Part three in the Key to Time series of stories.
It begins with a spinning Tardis, a model suspended with fishing wire. In another scene the two segments of the key already acquired clack like blocks of perspex when brought together. Then the key detector rod is slot into the Tardis’s bank, clearly it’s a perspex rod being slid down into a wooden hole. Then, inside the stone circle, the Druidic worshippers come together and as they withdraw, one of them accidentally bumps into one of the main stones and does a double take to ensure that the prop is not about to fall over. And again, a little later we see K-9 struggle to move along the tall grass (and we thought British Rail was the only one with problems).
Yes unashamedly I’m watching classic Doctor Who from 1978 on dvd and I’m literally having the time of my life (pun accidental). The story is in four parts, the dialogue is funny, the acting a bit stilted but please believe me when I say that despite these flaws I’m thoroughly enjoying sci-fi history. Doctor Who is the bees-knees of British television, a true gift from the BBC. I’m aware that it was originally made on a budget that would just about mend a broken shoe but it had everything good drama should contain to keep the viewer glued to the set.
Good stories require time to develop character and plot, and space to allow the mystery to unfold. We rarely see this in Doctor Who today, episodes are rushed into an hour because there’s an unfounded belief that viewers are incapable of watching a story of three episodes or more. I clearly disagree with this as viewers go to cinema to watch films of two hours plus. Ironically, soap operas, which get criticised for being crap quality television are great examples of plots slowly unfolding and how characters gradually come to life (do you not wonder why Coronation Street and Eastenders win awards each year? There is definitely some great writing going on there).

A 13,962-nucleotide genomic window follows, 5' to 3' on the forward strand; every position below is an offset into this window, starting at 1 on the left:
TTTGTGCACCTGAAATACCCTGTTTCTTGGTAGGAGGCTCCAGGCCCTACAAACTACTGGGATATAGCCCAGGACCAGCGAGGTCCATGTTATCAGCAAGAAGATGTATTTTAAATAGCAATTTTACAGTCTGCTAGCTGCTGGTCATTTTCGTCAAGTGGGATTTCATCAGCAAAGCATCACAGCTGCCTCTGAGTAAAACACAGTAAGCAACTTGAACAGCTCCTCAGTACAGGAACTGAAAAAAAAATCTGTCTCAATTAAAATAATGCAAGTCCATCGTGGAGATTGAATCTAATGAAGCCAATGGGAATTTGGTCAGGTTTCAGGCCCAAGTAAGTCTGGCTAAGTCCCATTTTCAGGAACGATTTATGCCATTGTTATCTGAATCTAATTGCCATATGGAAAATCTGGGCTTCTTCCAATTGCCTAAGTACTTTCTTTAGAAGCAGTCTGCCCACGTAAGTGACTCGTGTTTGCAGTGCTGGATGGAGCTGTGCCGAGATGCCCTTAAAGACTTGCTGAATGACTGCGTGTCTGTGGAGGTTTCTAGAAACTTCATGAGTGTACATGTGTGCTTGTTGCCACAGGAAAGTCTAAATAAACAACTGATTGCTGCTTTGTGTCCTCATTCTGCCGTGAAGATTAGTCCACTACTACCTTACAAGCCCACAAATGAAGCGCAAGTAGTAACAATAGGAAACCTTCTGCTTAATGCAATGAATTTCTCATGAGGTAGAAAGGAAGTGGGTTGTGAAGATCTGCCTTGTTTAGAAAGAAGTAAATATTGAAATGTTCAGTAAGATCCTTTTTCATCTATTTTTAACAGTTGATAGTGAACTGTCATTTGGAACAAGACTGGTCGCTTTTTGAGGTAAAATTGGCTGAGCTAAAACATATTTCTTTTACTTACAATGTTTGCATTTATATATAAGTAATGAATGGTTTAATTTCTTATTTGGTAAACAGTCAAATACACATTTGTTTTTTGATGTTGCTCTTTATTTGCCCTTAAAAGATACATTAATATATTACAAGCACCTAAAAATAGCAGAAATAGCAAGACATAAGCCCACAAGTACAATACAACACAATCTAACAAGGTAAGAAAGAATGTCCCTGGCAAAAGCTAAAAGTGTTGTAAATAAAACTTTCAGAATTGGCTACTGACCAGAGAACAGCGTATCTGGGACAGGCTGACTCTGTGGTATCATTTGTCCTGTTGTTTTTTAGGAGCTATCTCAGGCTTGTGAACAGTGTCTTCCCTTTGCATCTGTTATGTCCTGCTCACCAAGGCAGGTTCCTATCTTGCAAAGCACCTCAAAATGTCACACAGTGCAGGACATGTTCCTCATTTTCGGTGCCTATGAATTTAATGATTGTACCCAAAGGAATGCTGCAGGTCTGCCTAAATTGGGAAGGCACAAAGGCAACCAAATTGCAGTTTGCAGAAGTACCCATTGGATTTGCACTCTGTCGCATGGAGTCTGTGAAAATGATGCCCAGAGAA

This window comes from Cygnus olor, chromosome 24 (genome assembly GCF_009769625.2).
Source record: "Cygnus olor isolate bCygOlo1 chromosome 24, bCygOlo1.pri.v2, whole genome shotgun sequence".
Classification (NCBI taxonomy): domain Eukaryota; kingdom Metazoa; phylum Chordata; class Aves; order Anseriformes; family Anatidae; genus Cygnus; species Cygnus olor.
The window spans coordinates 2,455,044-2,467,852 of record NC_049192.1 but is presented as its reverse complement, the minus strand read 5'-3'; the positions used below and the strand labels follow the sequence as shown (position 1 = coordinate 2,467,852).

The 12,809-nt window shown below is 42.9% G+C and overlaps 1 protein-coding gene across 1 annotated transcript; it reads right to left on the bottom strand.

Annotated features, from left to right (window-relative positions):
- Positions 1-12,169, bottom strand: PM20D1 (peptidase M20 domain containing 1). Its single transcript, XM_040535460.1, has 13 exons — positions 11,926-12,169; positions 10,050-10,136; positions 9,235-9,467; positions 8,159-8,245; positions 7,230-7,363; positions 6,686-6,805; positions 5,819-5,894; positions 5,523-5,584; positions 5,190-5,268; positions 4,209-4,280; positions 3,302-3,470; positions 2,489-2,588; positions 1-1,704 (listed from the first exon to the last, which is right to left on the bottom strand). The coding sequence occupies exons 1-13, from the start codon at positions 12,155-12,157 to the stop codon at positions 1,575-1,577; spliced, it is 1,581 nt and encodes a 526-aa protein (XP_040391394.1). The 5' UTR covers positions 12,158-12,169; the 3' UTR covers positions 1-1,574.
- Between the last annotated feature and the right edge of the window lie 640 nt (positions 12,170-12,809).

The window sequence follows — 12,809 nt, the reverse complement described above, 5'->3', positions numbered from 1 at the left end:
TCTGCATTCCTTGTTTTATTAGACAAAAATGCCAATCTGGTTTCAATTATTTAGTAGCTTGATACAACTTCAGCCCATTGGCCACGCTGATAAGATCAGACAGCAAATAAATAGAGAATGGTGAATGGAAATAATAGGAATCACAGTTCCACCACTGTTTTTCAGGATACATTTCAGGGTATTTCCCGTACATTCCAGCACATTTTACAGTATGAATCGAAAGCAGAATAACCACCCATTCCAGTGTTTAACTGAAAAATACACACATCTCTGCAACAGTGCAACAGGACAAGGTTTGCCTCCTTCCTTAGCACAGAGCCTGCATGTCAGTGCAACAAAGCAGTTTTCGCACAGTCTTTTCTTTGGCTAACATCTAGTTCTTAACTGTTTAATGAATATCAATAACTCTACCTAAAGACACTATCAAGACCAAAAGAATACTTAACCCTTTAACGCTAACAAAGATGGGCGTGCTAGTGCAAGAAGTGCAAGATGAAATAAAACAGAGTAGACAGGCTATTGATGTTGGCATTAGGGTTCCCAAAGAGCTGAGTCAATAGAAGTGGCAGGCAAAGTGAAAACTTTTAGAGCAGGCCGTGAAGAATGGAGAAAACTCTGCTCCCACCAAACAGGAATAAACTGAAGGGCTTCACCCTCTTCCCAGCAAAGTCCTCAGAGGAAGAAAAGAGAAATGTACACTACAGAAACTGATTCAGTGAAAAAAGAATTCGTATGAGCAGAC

Now I’m off on one
Despite the continued tradition of including beautiful actors and dramatic music, Doctor Who today relies more on end-of-the-world scenarios to keep an audience drawn in and I’m surprised that we’re still being exposed to the Doctor’s back story of being the sole surviving Gallifreyan, to endless glam assistants who fall in love with him (quick pass me the bucket!) or that he’s about to die…zzzzzz. I think some people have forgotten that his previous incarnations have included eccentricity/madness in the form of Patrick Troughton or a rather cold Doctor in the form of the glamourous Colin Baker. So now the producers feel that the Doctor should have some romance in his life (one of the reasons why I also didn’t enjoy Torchwood with its sex/kissing etc – I get enough of this in my real life why whould I want to see it depcted on a sci-fi show? – sorry for that final bit). Well perhaps they should actually consider a gay Doctor or even a female Doctor (my favourite and why not who say we can’t have one?)!